As the Indian healthcare industry, expected to reach $372 billion this year, goes through a churning after more than two years of the pandemic, the customer-healthcare provider relationship has also undergone a radical change. In this arena, the combination of technology and public policy has transformed how patients access healthcare and interact with their healthcare providers, according to Raviganesh Venkataraman, CEO and Executive Director, Cloudnine Group of Hospitals, Bengaluru
Venkataraman told IANS that in the digital India, every moment of transaction between the doctor and customer is now being captured simply, neatly and precisely using digital means, and one of the biggest benefits of being a cloud-native company is the ability to scale as we grow.
Some excerpts from the interview:
How did the pandemic accelerate your digital transformation journey?
In my view, Digital adoption has taken a quantum leap at both the organisational and industry levels with the pandemic. Consumers have moved dramatically towards online channels, and companies and industries have responded in turn.
It has rapidly accelerated the rate of digitisation of customer interactions by several years. A millennial customer at Cloudnine besides safe physical locations demanded safe doctor interactions and we launched tele- consultation services.
After interactions, our customers who have just delivered wanted all their initial vaccinations for their children at the comfort of their home, so we created home vaccination, lab tests and pharmacy services all is available at the comfort of their home.
Over the next 5-7 years, which are some of the disruptive emerging technologies to watch out for in the Indian healthcare landscape?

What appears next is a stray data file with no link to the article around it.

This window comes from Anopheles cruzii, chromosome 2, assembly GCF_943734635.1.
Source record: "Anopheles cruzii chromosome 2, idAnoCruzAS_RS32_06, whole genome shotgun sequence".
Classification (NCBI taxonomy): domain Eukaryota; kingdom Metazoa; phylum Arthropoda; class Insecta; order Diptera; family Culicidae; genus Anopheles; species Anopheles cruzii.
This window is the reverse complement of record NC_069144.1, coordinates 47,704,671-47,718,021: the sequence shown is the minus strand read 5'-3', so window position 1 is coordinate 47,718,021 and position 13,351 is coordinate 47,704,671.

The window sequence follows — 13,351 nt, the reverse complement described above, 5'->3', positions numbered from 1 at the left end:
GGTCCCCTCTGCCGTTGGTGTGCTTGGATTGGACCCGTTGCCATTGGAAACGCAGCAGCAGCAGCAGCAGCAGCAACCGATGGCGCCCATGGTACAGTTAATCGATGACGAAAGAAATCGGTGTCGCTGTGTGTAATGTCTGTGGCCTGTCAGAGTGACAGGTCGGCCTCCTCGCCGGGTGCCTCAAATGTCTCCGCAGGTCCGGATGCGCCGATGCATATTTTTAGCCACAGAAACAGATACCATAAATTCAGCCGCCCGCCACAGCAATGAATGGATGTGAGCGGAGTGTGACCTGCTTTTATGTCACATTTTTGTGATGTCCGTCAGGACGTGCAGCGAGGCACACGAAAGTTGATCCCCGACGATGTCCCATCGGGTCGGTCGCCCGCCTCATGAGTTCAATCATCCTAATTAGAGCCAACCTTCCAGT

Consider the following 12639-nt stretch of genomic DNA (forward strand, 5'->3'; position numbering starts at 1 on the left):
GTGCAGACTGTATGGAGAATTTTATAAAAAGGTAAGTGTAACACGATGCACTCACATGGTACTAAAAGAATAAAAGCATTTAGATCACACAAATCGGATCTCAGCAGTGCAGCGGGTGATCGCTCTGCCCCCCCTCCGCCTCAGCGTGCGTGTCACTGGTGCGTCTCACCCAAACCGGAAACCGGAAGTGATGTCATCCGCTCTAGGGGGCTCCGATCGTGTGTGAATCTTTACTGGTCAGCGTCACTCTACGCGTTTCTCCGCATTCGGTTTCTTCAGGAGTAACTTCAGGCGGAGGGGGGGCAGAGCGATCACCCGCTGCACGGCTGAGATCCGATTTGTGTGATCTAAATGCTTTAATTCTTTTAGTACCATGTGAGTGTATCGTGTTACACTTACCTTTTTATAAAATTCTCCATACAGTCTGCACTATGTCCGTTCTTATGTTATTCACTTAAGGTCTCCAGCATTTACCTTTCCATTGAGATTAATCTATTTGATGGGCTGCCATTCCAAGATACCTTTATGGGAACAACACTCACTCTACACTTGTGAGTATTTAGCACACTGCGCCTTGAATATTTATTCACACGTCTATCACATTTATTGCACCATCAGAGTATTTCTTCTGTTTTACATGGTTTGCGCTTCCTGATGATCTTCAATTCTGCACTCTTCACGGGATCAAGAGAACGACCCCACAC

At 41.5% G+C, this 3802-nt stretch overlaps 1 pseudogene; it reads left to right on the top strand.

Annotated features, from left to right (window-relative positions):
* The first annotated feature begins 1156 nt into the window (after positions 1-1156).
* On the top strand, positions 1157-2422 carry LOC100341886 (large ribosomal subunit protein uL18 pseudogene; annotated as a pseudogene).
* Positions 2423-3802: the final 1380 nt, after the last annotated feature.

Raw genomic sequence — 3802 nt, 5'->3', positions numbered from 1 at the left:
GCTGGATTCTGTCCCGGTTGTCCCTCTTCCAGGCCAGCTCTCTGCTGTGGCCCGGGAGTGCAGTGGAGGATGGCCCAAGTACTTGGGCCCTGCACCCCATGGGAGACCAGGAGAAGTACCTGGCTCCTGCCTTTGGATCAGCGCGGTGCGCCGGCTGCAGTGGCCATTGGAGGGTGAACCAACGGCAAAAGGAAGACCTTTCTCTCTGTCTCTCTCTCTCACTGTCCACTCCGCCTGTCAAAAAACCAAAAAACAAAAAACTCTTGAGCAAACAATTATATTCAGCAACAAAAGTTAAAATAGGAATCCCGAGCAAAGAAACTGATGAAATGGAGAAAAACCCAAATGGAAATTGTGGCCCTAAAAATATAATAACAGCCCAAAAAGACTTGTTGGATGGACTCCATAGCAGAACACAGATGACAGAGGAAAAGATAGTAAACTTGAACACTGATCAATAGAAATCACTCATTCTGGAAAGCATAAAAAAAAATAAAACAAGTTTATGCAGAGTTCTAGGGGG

With the increasing consumerisation of healthcare, the customer-healthcare provider relationship has undergone radical change. In this arena, the combination of technology and public policy has transformed how patients access healthcare and interact with their healthcare providers.
Besides that, consumer devices, wearables, and apps and Electronic health records (EHRs) have been a growing part of customer care. The massive amount of EHR data goes far beyond patient health records, however, and can be used to conduct research, improve care, and build AI applications.
Care is moving outside of the hospital settings and much more to do with technology. Predictive Analytics and the Internet of Things (IoT) will shape the future of many industries, including healthcare. This includes recording of data, saving raw data and keeping it safe and secure and leveraging it for greater patient insights.
Adoption of digital technology along with multi-disciplinary cooperation and a system-wide approach to health governance will support these technologies to grow in the healthcare setup.
How are you leveraging digital technology to reimagine customer experiences?
We live in a digitalised world and hospitals are no different. Hence we are in the process of digitising every aspect of customer interaction. Today’s customer is exposed to digital solutions in virtually every aspect of her life and she has come to expect that as the new normal.
There is an expectation of obtaining the same “swipe on the smart-phone convenience” even in her interaction with doctors. While we have provided digital solutions for many doctors right from the inception, we find that a lot of doctors actually don’t find enough time to use these tools or are perhaps not too comfortable typing information using a keyboard.